Victor Reppert has posted a rather perplexing response to a little post we did over here. For some odd reason, he has chosen to construe our post as a personal attack on him.
To begin with, we did him the courtesy of plugging a recent post of his. He should take it as a compliment that we’re advertising his wares. Why is he so defensive? If I plug your work, and you take offense, it seems to me that your reaction betrays some sort of inferiority complex.
Now, it’s true that we framed our post as comparison between one philosopher and another. However, we never accused Reppert of being a charlatan. We simply pointed our readers to two different treatments of the health care debate, and invited them to judge for themselves. We never said which we which. We left that up to the reader.
And, to judge by Reppert’s reaction, he took us up on the offer. For him to infer that we accused him of charlatanry strikes me as a bit self-incriminating. Does he react the same way when he’s shown an inkblot?
“My job as a philosopher is sometimes to ask question, rather than to answer them.”
He did more than ask a question. Rather, he posed a loaded question, which took the form of an implicit argument from analogy: “Is health care something like a car, which most of us think we can have only if we can afford one, or like having a fire department available to put a fire out if your house in burning down, which is and, we think should be paid for by the government.”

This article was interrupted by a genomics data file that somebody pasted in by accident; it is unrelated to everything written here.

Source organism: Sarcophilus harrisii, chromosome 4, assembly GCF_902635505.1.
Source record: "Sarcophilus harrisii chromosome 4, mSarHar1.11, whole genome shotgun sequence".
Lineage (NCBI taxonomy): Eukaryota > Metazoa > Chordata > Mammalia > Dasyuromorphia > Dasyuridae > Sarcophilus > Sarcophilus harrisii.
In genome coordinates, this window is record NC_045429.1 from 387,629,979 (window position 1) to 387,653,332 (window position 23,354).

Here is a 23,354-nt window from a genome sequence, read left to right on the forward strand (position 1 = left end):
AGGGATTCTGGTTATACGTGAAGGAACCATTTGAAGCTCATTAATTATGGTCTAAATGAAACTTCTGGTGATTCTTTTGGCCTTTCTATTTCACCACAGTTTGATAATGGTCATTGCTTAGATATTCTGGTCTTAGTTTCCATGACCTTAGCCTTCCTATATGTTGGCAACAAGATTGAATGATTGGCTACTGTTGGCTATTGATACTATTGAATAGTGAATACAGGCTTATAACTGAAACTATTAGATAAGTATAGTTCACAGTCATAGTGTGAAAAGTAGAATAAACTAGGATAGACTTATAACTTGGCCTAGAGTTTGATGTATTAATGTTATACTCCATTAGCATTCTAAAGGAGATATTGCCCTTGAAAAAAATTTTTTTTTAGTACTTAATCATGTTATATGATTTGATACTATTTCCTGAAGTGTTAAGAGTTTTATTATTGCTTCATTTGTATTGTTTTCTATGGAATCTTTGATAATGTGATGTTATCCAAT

One job of a philosopher is to know how to formulate sound arguments from analogy. Is his “question” a sound analogy? Or does his question overlook some gaping disanalogies?
“I pointed out that there were some things which were ‘socialized’ and some things which were not socialized, and asked whether health care is something that should be socialized or not socialized…A simple ‘capitalism good, socialism bad,’ or the reverse, won't do the job.”
I agree with him that that’s simplistic. And that’s the problem. He caricatured the opposition to Obamacare by grossly oversimplifying the objections.
Who is he using as a representative opponent of Obamacare? Is it some rightwing popularizer like Rush Limbaugh, or is it a more sophisticated opponent like Thomas Sowell?
At the risk of stating the obvious, one job of a philosopher is to attack the strongest version of the opposing position. Has Reppert made the slightest effort to do that?